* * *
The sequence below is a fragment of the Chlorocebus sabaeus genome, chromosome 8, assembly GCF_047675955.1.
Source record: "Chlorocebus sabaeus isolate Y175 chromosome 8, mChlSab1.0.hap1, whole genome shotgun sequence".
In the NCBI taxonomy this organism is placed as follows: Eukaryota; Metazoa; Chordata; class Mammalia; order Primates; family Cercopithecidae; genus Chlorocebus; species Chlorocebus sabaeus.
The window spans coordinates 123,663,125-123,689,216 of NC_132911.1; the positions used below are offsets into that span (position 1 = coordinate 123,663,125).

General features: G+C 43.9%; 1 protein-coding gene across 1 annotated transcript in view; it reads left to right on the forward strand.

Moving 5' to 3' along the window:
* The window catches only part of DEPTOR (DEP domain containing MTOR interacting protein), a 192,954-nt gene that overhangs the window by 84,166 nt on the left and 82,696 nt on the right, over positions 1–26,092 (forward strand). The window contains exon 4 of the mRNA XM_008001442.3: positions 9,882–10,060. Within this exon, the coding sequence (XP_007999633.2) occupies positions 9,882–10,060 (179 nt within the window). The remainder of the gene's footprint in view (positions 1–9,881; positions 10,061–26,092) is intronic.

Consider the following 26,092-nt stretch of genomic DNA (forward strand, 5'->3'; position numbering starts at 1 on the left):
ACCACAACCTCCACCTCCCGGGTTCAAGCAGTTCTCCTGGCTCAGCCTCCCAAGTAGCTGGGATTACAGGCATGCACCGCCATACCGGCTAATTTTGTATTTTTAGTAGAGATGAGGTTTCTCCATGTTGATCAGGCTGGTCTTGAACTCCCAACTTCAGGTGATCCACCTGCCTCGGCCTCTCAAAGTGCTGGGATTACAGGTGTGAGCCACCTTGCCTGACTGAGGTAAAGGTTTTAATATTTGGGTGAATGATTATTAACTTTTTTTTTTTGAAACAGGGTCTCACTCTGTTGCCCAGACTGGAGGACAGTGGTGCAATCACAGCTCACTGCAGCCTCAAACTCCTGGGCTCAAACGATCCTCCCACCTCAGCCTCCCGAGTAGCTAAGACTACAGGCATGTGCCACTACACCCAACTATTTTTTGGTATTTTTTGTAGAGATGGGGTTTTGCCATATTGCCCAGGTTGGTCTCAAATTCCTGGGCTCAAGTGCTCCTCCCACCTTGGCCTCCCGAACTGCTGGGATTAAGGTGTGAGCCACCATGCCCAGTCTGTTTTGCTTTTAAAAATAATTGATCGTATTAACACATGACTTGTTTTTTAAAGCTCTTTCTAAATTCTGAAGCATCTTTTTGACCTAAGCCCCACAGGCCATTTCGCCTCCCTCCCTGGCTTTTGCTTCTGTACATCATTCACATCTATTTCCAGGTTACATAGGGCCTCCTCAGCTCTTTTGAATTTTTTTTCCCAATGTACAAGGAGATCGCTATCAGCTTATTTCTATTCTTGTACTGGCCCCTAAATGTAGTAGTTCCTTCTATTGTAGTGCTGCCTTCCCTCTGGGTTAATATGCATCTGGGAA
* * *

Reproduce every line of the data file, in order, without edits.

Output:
The sequence below is a fragment of the Chlorocebus sabaeus genome, chromosome 8, assembly GCF_047675955.1.
Source record: "Chlorocebus sabaeus isolate Y175 chromosome 8, mChlSab1.0.hap1, whole genome shotgun sequence".
In the NCBI taxonomy this organism is placed as follows: Eukaryota; Metazoa; Chordata; class Mammalia; order Primates; family Cercopithecidae; genus Chlorocebus; species Chlorocebus sabaeus.
The window spans coordinates 123,663,125-123,689,216 of NC_132911.1; the positions used below are offsets into that span (position 1 = coordinate 123,663,125).

General features: G+C 43.9%; 1 protein-coding gene across 1 annotated transcript in view; it reads left to right on the forward strand.

Moving 5' to 3' along the window:
* The window catches only part of DEPTOR (DEP domain containing MTOR interacting protein), a 192,954-nt gene that overhangs the window by 84,166 nt on the left and 82,696 nt on the right, over positions 1–26,092 (forward strand). The window contains exon 4 of the mRNA XM_008001442.3: positions 9,882–10,060. Within this exon, the coding sequence (XP_007999633.2) occupies positions 9,882–10,060 (179 nt within the window). The remainder of the gene's footprint in view (positions 1–9,881; positions 10,061–26,092) is intronic.

Consider the following 26,092-nt stretch of genomic DNA (forward strand, 5'->3'; position numbering starts at 1 on the left):
ACCACAACCTCCACCTCCCGGGTTCAAGCAGTTCTCCTGGCTCAGCCTCCCAAGTAGCTGGGATTACAGGCATGCACCGCCATACCGGCTAATTTTGTATTTTTAGTAGAGATGAGGTTTCTCCATGTTGATCAGGCTGGTCTTGAACTCCCAACTTCAGGTGATCCACCTGCCTCGGCCTCTCAAAGTGCTGGGATTACAGGTGTGAGCCACCTTGCCTGACTGAGGTAAAGGTTTTAATATTTGGGTGAATGATTATTAACTTTTTTTTTTTGAAACAGGGTCTCACTCTGTTGCCCAGACTGGAGGACAGTGGTGCAATCACAGCTCACTGCAGCCTCAAACTCCTGGGCTCAAACGATCCTCCCACCTCAGCCTCCCGAGTAGCTAAGACTACAGGCATGTGCCACTACACCCAACTATTTTTTGGTATTTTTTGTAGAGATGGGGTTTTGCCATATTGCCCAGGTTGGTCTCAAATTCCTGGGCTCAAGTGCTCCTCCCACCTTGGCCTCCCGAACTGCTGGGATTAAGGTGTGAGCCACCATGCCCAGTCTGTTTTGCTTTTAAAAATAATTGATCGTATTAACACATGACTTGTTTTTTAAAGCTCTTTCTAAATTCTGAAGCATCTTTTTGACCTAAGCCCCACAGGCCATTTCGCCTCCCTCCCTGGCTTTTGCTTCTGTACATCATTCACATCTATTTCCAGGTTACATAGGGCCTCCTCAGCTCTTTTGAATTTTTTTTCCCAATGTACAAGGAGATCGCTATCAGCTTATTTCTATTCTTGTACTGGCCCCTAAATGTAGTAGTTCCTTCTATTGTAGTGCTGCCTTCCCTCTGGGTTAATATGCATCTGGGAA